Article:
Report Details Impact of Rifles, Shotguns on Rural, Young Suicide Rates

February 12, 2020
Gianna Melillo
Gianna Melillo

Gianna is an assistant editor of The American Journal of Managed Care® (AJMC®). She has been working on AJMC® since 2019 and has a BA in philosophy and journalism & professional writing from The College of New Jersey.

While many Americans may associate firearm-related suicides with access to handguns, a report released this month documents the high prevalence of long gun (rifle and shotgun) use in youth and rural suicide rates.

While many Americans may associate firearm-related suicides with access to handguns, a report released this month documents the high prevalence of long gun (rifle and shotgun) use in youth and rural suicide rates.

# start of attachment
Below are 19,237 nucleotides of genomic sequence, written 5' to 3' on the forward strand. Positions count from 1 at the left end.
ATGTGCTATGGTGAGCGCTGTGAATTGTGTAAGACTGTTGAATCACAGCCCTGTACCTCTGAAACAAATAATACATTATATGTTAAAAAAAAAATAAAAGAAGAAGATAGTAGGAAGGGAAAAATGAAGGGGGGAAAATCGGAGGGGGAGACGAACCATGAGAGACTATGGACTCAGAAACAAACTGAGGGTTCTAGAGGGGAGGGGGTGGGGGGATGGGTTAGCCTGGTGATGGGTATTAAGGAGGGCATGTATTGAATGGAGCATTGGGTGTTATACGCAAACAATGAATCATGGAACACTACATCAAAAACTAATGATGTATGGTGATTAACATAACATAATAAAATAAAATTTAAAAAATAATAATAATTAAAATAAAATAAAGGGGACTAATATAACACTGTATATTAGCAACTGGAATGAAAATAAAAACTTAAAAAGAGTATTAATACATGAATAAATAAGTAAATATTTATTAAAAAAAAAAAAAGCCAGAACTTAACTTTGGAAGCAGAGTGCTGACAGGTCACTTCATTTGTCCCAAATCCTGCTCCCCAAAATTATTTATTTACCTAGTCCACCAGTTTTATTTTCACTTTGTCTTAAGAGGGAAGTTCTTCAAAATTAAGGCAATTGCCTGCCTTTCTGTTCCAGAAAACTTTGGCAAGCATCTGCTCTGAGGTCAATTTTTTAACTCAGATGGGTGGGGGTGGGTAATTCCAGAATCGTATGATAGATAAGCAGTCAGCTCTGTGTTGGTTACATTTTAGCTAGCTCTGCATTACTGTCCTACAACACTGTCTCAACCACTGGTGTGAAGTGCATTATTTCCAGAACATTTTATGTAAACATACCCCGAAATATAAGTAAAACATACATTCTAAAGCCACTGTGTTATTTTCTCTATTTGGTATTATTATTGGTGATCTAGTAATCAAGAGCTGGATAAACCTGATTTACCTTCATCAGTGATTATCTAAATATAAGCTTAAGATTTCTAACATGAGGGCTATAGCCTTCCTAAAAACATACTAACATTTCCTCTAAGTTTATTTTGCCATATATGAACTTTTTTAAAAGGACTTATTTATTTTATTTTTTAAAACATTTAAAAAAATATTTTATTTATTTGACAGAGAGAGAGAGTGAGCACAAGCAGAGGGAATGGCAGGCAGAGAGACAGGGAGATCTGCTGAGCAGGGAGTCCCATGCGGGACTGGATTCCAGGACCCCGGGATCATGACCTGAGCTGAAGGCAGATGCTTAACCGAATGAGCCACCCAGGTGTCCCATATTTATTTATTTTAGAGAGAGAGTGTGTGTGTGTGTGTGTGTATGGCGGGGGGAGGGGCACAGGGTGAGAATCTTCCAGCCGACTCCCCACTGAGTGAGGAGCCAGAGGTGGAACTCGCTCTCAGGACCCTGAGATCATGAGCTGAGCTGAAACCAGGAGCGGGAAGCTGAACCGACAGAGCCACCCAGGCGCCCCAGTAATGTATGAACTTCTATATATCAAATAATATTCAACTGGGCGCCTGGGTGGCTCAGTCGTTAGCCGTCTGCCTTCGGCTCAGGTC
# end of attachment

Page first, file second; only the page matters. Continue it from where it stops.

The study, published in Injury Epidemiology, found that from 2003 to 2018, 28.4% of gun suicides in the state of Maryland resulted from long guns. That proportion jumps to 51.6% in rural counties, compared with just 16.8% in the state’s urban counties. Young people under the age of 18 used long guns to commit suicide at a disproportionate rate compared with older cohorts. This is the first study to investigate firearm type in these deaths.